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        • David, I’ve seen such theoretical physicists, opera singers and violin players in great numbers after the USSR fell. They didn’t achieve anything great. They drank themselves into an early grave, destroyed their families, and descended into mental illness by the million, literally. This experiment has already been conducted and the results are in. Protracted exclusion from productive and remunerated labor destroys people. You are a scientist, why don’t you look at the abundant evidence?

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          • There is a bestselling work of literature in Russian that describes the writer’s marriage to precisely such a laid-off post-Soviet opera singer and the ensuing suffering of everybody involved. And N and I actually met on the basis of both of us being fans of the author’s. Not because of the laid-off opera singer but because this is a feminist writer, and we both liked that.

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            • “There is a bestselling work of literature in Russian that describes the writer’s marriage to precisely such a laid-off post-Soviet opera singer ”

              Who’s the author and what’s the book? It sounds interesting and even if it hasn’t been translated into English it might be available in Polish.

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              • It’s true, the book might well be available in Polish. It’s called I’m 40 Years Old and the author is Maria Arbatova. The writer’s real-life husband was an opera singer in the USSR.

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          • “Protracted exclusion from productive and remunerated labor destroys people.”

            This would suggest that a massive die off (perhaps a majority of humanity) is in the offing.

            Productive is a subjective judgement but There is no way for advanced countries to keep their current levels of population when there will not be nearly enough jobs to provide meaning and purpose for them (and when a large section of productive work is all about transferring productive work from humans to machines).

            The way that countries have traditionally gotten rid of excess population is through war. Do you think a major war or two is in the offing?

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            • Philip Bobbitt said back in 2003 that changing a state model is traditionally accompanied by a big war. He said that there is a way to escape this this time if we make an effort and find ways of mitigating the effects of the transformation.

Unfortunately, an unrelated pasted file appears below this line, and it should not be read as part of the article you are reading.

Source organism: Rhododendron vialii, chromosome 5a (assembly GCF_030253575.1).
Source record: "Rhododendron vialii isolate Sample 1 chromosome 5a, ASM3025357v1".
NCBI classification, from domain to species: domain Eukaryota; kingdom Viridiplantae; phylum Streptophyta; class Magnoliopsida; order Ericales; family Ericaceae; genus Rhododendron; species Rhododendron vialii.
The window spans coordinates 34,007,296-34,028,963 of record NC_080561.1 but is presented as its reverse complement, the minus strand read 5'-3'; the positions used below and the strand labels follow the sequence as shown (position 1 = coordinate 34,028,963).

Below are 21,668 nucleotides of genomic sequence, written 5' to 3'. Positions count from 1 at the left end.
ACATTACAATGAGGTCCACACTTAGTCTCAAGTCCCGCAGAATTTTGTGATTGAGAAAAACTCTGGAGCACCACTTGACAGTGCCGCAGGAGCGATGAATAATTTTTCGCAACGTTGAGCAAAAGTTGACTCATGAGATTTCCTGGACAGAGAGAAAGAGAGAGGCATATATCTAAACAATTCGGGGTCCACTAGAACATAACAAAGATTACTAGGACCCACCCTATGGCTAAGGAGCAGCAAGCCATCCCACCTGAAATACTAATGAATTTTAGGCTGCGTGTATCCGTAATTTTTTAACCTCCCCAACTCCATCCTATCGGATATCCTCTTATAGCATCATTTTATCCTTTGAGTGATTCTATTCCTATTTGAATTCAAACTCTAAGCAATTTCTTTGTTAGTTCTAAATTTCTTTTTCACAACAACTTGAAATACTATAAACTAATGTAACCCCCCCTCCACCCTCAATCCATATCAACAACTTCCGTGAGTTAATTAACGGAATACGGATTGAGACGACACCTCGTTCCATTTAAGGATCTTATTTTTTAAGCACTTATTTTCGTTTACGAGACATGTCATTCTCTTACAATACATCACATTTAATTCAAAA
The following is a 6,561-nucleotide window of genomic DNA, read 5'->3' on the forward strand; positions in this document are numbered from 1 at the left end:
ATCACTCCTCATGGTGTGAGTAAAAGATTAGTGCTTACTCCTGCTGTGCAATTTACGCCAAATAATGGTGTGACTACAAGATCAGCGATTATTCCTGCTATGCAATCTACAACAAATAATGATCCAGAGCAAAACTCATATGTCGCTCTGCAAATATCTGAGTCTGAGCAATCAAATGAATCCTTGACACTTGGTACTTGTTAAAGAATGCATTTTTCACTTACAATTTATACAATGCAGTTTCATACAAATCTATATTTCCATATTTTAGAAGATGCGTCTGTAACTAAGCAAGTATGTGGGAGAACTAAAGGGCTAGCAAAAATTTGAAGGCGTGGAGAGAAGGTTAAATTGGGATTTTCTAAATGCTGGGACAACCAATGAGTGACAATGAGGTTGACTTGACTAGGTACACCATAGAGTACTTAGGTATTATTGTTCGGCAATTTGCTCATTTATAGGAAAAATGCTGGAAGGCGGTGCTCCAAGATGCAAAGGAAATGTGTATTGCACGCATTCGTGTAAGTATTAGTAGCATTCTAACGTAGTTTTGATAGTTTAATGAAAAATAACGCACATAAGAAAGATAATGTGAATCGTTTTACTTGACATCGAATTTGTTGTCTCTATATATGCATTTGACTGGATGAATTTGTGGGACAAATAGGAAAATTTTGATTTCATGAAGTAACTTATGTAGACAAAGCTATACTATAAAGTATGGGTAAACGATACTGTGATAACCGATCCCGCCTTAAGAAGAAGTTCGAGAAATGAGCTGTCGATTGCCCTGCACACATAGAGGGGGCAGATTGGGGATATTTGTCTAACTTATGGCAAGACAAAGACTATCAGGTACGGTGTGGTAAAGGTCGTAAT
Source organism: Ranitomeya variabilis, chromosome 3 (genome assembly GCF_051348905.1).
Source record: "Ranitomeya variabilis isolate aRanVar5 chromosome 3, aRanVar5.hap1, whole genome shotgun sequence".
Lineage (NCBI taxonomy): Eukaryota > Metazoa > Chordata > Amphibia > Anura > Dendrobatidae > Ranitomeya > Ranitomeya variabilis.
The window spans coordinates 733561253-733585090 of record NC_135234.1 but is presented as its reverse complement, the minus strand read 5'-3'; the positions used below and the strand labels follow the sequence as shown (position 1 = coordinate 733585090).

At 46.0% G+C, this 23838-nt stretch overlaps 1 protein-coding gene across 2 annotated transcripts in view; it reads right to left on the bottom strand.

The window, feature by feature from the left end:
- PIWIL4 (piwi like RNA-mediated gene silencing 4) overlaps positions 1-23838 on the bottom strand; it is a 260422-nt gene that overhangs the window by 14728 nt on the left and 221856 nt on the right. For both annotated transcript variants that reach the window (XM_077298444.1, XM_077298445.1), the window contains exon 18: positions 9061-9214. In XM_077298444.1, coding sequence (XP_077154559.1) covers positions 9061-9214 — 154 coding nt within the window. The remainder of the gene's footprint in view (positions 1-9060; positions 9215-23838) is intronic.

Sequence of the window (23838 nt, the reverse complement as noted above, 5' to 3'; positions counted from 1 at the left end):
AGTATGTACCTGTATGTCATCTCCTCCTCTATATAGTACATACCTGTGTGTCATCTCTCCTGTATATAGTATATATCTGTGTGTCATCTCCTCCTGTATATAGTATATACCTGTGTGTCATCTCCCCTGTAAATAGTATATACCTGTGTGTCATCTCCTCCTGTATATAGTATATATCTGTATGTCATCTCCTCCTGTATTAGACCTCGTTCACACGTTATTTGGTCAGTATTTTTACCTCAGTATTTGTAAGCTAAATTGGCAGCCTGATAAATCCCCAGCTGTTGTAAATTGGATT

Do you see anybody make such an effort? I don’t. People are in complete denial. I can’t even get very intelligent, educated people to accept that robotization is real, the opioid epidemic is real, the suffering of the unemployed is real. If we can’t even agree on these very obvious basic facts because they are inconvenient, how will we come up with a solution?

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              • I can’t even get very intelligent, educated people to accept that robotization is real, the opioid epidemic is real, the suffering of the unemployed is real.

                There is no question that these are real. But I do not believe the thesis that there is a connection between robotization and the opioid epidemic.

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              • Are we going to start a new round of the discussion of how heroin addiction is a hobby like any other and not a coping devise in the face of intolerable reality? Because we’ve already had that debate here on the blog.

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  4. \ But then there is the third stage in this process: scabs have become not human. And that spells the ultimate defeat of Labor because you can’t effectively stop technological advances.

    Read today on this subject that:

    \ For leading US seed fund Maven Ventures, autonomous driving technology is the most transformative technology out there, possibly second to the Internet, and Israel will have a big role to play in the industry.

    Intel buys Israeli self-driving car firm for $15 billion

    http://www.timesofisrael.com/with-israeli-tech-self-driving-cars-are-becoming-a-reality/

    Normally, I am glad when Israel is acknowledged by the world as contributing to scientific and technological breakthroughs, instead of being labeled with the “apartheid” brand only.

    However, after reading your posts, I am becoming sad after reading such news. Yes, this firm was sold for $15 billion; however, except making a few hundred Israelis rich, how will it contribute to the rest of us? Many Israeli citizens will lose their jobs after self-driving cars become reality.